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Decades-old Highlands land donation promise scrutinized

Family says similar area to what was promised is protected
District of Highlands’ municipal hall. (Black Press Media file)

A decades-old promise to donate hundreds of acres of forest in the Highlands has come under scrutiny as the land is up for rezoning.

The McMinn family has applied to rezone more than 220 acres of forested land off Millstream Lake Road. The proposal would see the number of dwelling units allowed on the land increase from six to 10, and increase the permitted residential density from one dwelling unit per 37 acres to one per 22 acres, according to a staff report from the District of Highlands.

To offset the increase, the family is also seeking to put long-term controls to make sure a portion of the land, roughly equalling 60 per cent of the plot is protected, by removing the residential use permit from the portion of the land, according to the staff report.

Back in 2002, the family patriarch Bob McMinn, who had formerly served as mayor of Highlands, applied for rezoning to allow four units on a roughly 141-acre portion of the land and offered to donate 90 per cent of the total area of the property, roughly 342 acres called Kindwood Farm, to The Land Conservancy.

Twenty-one years later, that has not been done. In light of that fact, Highlands property owner Colleen Robertson, who used to serve as a councillor in Highlands, wrote to the district, flagging concerns about the new rezoning application.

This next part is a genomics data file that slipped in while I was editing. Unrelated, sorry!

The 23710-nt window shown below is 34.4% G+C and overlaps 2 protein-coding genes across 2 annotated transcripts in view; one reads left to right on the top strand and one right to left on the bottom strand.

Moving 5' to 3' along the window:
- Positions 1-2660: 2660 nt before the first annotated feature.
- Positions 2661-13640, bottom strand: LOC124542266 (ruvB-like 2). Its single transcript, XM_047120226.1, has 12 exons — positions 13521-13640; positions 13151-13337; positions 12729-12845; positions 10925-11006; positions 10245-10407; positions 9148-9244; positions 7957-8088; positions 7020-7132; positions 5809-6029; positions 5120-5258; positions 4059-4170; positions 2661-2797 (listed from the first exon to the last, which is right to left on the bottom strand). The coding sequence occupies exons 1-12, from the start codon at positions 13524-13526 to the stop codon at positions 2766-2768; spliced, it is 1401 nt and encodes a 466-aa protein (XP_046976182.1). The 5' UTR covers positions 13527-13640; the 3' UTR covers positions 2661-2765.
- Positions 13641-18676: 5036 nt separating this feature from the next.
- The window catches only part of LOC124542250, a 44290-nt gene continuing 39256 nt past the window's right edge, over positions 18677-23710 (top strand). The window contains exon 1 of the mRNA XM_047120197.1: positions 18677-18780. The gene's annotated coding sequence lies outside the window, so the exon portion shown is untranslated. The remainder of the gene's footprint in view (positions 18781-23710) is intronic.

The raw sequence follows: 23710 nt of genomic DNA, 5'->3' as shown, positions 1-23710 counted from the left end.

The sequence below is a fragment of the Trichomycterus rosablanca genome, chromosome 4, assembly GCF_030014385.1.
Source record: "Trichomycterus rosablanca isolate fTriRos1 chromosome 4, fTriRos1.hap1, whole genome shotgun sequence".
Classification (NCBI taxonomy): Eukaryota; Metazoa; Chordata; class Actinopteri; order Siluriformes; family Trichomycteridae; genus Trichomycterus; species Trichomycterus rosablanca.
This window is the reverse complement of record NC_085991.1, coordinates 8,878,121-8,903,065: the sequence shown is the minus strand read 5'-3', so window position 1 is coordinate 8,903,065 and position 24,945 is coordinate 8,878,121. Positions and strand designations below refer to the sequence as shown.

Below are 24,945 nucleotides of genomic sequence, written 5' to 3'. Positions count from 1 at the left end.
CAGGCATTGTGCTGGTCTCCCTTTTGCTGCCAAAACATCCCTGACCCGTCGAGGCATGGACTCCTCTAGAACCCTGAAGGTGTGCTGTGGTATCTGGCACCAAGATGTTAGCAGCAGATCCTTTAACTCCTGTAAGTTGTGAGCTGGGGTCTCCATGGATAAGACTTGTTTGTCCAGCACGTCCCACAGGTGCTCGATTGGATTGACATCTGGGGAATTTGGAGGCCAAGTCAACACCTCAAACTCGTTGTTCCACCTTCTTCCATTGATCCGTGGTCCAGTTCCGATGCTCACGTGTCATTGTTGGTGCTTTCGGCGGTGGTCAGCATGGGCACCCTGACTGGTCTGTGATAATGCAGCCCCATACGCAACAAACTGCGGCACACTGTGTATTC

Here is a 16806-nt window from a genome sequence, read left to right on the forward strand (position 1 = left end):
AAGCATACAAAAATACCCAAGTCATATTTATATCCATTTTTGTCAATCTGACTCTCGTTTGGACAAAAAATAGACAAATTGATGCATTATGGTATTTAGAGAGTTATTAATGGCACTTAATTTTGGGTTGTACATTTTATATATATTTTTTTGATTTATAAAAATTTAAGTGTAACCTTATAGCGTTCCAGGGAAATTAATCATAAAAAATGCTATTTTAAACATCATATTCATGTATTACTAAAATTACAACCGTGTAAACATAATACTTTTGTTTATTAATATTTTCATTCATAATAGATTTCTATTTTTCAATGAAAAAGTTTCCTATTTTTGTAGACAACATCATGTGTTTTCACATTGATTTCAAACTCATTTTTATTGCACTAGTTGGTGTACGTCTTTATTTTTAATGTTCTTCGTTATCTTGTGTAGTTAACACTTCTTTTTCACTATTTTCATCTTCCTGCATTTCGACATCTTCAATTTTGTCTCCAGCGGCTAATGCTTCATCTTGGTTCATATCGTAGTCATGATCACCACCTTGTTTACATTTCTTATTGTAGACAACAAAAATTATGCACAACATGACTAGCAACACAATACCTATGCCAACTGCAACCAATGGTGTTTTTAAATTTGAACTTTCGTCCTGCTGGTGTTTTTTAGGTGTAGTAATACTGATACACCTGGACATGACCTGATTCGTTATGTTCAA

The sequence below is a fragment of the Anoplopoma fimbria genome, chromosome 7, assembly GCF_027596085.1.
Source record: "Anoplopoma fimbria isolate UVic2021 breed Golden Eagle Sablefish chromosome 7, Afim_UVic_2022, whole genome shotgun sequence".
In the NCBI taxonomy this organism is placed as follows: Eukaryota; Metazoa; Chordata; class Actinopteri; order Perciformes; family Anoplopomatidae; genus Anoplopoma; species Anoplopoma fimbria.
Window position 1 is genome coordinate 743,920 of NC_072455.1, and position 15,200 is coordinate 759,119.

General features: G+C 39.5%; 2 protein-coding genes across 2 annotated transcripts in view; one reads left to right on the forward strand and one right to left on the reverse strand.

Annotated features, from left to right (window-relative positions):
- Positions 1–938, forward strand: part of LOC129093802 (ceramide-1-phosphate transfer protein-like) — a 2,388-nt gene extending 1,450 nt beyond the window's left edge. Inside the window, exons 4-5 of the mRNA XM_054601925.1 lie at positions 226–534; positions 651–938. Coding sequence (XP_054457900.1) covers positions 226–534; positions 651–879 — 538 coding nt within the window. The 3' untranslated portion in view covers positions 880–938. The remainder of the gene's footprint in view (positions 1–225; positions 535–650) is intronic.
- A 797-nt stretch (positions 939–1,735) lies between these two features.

“The community was expecting 90 per cent. I’ll wait for the McMinn’s supporting documents so we can see that (the donation) happened, and then we can check it off our lists,” Robertson said in an interview with Black Press Media.

Robertson’s letters were included in the agenda for the district’s Monday (May 15) meeting, along with a response from Diana and Libby McMinn.

In it, the McMinns wrote that while there was no requirement for any donation of park or conservation lands, “the commitment that Bob (McMinn) shared at the time has continued in the ensuing years and has evolved to reflect changing circumstances.” The letter points to the purchase of the Mary Lake property, around 94 acres of Douglas Fir forest, as evidence of this.

A portion of the land was donated to The Land Conservancy. TLC used to hold a portion of Kindwood Farm, around 72 acres in size, but this was transferred to the Nature Conservancy of Canada in 2015, according to Cathy Armstrong, executive director of the Land Conservancy of BC.

This was done as TLC went into bankruptcy proceedings, the transfer meant “narrowly avoiding sale of the land to pay off TLC debt,” according to McMinns’ letter.

The McMinn family’s owned lands are shown in a map included in a District of Highlands staff report. The area totals roughly 342 acres. (Courtesy of District of Highlands)
The McMinn family’s owned lands are shown in a map included in a District of Highlands staff report. The area totals roughly 342 acres. (Courtesy of District of Highlands)

There’s also the ongoing process involving the Habitat Acquisition Trust which would see a conservation covenant put on 60 per cent of Sections 19 and 20, an area roughly 220 acres in size. All those lands – the Mary Lake Property, the 72 donated acres, and 60 per cent of Sections 19 and 20 – are approximately equal to the 90 per cent promise by Bob McMinn in 2002, according to the letter.

In an interview with Black Press Media, Highlands Mayor Ken Williams said council directed staff to prepare a bylaw for rezoning and is waiting for that to be brought forward.

Editor’s Note: An earlier version of this file incorrectly identified the mayor of Highlands in 2002. The mayor at that time was Karel Roessingh. Colleen Robertson was also incorrectly identified. She is a Highlands property owner. We apologize for the errors and any confusion they may have caused.

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